The Death of the Corpse of the Alt-Weekly

It’s getting hard to keep up with the amount of alt-weeklies closing shop lately. It seems like a monthly occurrence to hear of another publication either ceasing operations for good, or at least in print, as the trend of shuttered alt-weeklies marches on, signaling a long slow print extinction of cherished independent voice of the American city.

Since 2013, newspaper boxes have lost The Boston PhoenixThe San Francisco Bay Guardian, The Baltimore City Paper, The Philadelphia City Paper and The Village Voice, just to name a few.

There has been much distress over the death of the alt-weeklies, but perhaps their eulogy could have been delivered a long time ago. As the internet gobbled up most of the revenue from classifieds and advertisements, and social media became a regular source for the consumption of news, alt-weeklies became more desperate than radical. The alt became more aligned with the mainstream, substance dwindled as advertisements for strip joints, sports bars, and high end wine bars increased.

The economics also had an impact on the quality of the content as well. Nobody likes to admit this, but one of the biggest reasons for the failure of the modern alt-weekly is that nobody reads them. People sometimes use them for certain things, like food reviews and events, but the they don’t read them. When Village Voice closed, the primary complaint was, “Now where I am going to find event listings?”

In the heyday of the alt-weekly, this was not the case. The writing was solid, as in columns by Village Voice co-founder Normal Mailer; the reporting was quality enough to earn several Pulitzer Prizes, as in the Williamette Week in Portland, which won a Pulitzer for its investigative reporting on a case of child-molestation by Governor Neil Goldschmidt. They covered things the established outlets wouldn’t, and uncovered local issues like only rebellious underground journalism could. Today, the critical content is either coming from an intern covering the same topics or events covered by the mainstream media, or, more likely, it’s a staff of amateur left-wing socialite journalists playing for a sympathetic political crowd through opinion-heavy non-depth reporting. Sounds a lot like social media, and it is. Just because a media outlet has the same political opinion that you do doesn’t mean the media outlet is good. But appetites for political alignment combined with nostalgia of what the alt-weekly once was has created the blinders necessary to wallow in despair for an already dead movement in a fairly obsolete format.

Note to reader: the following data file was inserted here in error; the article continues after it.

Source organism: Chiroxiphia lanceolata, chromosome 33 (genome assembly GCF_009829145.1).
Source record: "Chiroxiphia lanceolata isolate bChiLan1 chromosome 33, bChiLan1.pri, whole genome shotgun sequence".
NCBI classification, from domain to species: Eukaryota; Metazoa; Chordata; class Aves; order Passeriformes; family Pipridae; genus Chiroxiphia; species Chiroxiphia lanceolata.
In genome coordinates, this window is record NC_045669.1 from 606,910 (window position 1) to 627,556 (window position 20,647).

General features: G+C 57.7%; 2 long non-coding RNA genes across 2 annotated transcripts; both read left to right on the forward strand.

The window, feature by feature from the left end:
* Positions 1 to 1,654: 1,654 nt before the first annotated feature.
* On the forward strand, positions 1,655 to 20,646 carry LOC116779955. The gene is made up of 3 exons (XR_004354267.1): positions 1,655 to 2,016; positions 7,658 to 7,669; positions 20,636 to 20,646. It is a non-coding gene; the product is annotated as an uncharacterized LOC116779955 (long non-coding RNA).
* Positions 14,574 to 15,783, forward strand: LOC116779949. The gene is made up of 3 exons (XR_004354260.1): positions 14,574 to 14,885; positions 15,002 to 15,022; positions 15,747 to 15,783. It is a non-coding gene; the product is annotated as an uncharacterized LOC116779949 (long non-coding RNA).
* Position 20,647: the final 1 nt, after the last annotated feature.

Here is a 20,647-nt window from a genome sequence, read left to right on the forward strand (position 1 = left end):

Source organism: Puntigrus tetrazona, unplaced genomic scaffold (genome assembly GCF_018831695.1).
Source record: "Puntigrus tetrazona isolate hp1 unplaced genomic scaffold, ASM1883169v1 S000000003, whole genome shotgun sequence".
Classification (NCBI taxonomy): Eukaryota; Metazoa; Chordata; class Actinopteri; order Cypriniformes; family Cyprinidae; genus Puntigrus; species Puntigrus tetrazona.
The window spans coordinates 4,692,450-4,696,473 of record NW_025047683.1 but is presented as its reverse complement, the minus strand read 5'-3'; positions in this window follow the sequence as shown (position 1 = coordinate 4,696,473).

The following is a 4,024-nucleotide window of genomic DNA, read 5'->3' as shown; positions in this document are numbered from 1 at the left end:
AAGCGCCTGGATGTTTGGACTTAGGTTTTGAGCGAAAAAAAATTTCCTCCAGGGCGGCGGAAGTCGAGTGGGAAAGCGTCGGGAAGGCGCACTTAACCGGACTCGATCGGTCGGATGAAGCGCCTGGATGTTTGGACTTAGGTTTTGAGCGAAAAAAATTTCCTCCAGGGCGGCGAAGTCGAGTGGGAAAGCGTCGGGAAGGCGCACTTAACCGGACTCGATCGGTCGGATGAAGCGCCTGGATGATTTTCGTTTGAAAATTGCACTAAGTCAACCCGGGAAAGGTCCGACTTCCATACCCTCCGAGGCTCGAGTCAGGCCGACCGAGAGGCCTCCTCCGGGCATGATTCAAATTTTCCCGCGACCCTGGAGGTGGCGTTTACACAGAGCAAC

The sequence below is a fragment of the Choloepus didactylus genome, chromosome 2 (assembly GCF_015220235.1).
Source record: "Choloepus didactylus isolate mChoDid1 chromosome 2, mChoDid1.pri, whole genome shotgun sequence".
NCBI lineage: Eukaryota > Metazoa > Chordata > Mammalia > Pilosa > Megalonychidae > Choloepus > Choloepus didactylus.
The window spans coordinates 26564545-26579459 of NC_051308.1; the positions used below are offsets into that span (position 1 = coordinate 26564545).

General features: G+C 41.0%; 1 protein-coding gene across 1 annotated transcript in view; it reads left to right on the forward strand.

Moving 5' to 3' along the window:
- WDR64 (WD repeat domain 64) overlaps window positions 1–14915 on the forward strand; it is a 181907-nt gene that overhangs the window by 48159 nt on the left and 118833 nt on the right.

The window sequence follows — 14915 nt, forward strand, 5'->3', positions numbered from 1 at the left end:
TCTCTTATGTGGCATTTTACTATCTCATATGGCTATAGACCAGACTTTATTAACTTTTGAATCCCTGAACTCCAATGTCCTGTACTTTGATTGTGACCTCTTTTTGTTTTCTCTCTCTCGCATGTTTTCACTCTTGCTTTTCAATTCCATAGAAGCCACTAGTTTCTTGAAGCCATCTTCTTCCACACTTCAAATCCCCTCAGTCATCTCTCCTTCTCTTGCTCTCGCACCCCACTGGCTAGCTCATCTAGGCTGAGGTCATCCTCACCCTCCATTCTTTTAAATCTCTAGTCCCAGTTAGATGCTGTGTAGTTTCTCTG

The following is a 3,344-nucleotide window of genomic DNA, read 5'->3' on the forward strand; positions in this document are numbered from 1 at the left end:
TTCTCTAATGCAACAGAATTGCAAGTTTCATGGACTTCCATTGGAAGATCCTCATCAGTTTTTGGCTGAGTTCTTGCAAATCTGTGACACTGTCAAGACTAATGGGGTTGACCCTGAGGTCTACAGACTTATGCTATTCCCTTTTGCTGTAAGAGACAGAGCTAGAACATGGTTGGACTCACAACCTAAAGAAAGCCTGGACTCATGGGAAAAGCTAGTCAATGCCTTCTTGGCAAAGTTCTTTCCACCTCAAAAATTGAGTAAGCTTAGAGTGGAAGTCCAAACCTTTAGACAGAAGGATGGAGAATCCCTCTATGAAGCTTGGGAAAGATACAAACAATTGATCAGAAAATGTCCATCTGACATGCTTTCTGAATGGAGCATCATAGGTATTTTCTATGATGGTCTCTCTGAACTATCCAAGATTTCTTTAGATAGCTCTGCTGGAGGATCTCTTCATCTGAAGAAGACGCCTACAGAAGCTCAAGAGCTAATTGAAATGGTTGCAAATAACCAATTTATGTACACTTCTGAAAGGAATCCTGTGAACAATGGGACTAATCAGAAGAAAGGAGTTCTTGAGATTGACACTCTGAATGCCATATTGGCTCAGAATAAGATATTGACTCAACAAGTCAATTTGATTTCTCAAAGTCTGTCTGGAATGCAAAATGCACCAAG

This isn’t to say good riddance to the alt-weekly, or that they are all the same, but for the most part, in our splintered society and extremely divided political landscape, the last thing we need is more alienating rhetoric, anger without ideas, and the repetition of the same opinions without much critical depth or journalistic integrity. We don’t need the alt-weeklies that we are often given; we need the spirit of journalistic radicalism that was lost a long time ago. The free press shouldn’t automatically be given a free pass.